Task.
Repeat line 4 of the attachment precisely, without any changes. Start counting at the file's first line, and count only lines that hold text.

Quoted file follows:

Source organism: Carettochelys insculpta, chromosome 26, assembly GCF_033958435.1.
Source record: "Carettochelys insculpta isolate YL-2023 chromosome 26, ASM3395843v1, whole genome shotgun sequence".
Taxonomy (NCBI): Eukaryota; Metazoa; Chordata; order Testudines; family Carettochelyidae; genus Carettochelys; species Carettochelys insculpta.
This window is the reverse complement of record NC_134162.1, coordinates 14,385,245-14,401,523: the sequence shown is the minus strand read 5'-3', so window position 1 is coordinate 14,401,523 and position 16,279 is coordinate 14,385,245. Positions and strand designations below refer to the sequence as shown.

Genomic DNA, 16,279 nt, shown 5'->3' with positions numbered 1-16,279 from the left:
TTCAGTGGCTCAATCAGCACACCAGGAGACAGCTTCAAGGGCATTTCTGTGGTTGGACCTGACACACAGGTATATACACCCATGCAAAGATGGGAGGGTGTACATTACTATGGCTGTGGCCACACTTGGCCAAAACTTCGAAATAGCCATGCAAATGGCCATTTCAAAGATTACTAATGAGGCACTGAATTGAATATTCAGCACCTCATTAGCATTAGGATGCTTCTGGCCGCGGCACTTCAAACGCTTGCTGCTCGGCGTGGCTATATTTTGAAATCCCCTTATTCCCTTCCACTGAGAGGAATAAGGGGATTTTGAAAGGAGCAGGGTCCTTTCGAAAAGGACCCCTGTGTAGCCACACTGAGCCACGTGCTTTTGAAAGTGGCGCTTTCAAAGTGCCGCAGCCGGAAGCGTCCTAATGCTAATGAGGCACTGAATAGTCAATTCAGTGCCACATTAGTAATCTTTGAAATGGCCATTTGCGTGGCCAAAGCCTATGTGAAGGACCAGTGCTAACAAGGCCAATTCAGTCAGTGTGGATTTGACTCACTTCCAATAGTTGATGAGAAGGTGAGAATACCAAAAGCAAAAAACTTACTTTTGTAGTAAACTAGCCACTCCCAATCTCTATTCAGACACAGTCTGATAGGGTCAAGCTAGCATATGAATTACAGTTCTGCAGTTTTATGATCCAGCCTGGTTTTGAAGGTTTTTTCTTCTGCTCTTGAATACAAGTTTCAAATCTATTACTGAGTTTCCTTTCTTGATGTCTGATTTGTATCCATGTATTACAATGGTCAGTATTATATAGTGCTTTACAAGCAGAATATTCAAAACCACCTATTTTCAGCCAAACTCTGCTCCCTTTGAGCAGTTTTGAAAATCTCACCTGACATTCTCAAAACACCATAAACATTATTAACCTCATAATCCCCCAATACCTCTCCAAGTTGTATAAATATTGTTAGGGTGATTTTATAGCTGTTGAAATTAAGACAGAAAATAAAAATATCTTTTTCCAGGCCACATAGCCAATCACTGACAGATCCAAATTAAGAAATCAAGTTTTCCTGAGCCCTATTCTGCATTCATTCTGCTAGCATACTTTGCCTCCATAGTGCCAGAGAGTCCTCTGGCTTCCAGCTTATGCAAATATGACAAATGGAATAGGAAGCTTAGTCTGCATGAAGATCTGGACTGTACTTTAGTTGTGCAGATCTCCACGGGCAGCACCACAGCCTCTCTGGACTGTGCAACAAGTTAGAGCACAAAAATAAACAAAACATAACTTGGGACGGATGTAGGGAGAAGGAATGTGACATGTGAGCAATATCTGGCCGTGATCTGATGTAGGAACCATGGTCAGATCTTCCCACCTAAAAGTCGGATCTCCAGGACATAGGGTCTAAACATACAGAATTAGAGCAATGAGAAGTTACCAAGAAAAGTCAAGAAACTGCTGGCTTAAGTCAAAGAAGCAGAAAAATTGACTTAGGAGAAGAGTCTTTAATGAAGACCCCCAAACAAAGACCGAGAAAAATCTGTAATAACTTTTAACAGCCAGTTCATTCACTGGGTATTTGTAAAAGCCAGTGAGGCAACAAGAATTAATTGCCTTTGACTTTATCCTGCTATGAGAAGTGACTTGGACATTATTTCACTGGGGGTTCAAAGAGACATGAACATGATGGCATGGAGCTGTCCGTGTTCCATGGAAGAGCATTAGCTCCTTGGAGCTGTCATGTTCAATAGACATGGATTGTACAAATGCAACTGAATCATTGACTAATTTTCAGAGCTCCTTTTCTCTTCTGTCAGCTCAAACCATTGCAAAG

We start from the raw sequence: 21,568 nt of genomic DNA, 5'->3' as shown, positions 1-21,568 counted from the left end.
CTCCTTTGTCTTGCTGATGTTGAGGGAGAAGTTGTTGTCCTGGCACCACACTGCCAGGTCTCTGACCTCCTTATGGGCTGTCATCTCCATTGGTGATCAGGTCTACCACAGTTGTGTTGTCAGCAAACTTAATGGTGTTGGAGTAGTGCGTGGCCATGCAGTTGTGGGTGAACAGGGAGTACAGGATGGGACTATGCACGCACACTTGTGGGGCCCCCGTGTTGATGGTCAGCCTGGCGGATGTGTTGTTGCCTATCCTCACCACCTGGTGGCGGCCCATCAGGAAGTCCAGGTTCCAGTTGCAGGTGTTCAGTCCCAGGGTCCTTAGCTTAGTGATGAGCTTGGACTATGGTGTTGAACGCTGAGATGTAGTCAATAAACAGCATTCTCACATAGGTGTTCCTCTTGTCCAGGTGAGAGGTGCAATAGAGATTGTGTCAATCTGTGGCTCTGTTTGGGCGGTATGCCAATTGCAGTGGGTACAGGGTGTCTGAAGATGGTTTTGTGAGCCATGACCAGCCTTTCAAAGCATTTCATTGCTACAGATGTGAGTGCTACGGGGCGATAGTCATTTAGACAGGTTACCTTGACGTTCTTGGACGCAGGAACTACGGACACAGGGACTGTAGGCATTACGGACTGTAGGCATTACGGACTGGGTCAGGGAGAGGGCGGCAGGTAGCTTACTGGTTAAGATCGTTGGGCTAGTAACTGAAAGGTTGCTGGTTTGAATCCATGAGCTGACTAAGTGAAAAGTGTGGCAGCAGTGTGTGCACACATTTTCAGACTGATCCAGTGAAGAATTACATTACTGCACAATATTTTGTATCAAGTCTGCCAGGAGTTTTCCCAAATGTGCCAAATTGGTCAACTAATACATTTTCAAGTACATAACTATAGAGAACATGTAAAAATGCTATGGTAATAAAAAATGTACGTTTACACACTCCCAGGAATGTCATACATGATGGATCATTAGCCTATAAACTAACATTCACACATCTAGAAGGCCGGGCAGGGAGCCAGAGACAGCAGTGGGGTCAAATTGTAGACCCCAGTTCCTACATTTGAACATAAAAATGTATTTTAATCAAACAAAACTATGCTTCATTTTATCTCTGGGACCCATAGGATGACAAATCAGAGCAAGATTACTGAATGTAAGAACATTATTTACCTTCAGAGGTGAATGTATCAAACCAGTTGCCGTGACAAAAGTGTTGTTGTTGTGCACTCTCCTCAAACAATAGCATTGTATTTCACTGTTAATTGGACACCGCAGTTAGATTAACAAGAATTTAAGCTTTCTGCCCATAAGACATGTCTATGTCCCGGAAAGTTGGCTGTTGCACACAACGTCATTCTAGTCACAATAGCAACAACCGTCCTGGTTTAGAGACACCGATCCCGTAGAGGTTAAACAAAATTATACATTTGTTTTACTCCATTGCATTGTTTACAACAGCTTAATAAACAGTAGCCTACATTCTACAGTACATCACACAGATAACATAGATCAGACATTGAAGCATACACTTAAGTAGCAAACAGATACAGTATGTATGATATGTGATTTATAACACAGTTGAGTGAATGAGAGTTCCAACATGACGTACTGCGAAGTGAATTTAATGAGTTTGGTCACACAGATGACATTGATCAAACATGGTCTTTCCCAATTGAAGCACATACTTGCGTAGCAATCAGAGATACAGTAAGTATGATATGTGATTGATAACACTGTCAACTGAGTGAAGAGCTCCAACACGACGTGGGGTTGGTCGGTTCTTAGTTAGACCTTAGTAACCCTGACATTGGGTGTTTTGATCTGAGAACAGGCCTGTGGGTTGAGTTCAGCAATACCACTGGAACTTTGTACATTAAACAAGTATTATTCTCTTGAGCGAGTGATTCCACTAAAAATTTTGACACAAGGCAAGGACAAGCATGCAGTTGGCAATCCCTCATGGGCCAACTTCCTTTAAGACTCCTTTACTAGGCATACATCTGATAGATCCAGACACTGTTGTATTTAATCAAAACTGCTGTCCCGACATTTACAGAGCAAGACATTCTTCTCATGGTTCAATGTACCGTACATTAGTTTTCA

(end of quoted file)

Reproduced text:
This window is the reverse complement of record NC_134162.1, coordinates 14,385,245-14,401,523: the sequence shown is the minus strand read 5'-3', so window position 1 is coordinate 14,401,523 and position 16,279 is coordinate 14,385,245. Positions and strand designations below refer to the sequence as shown.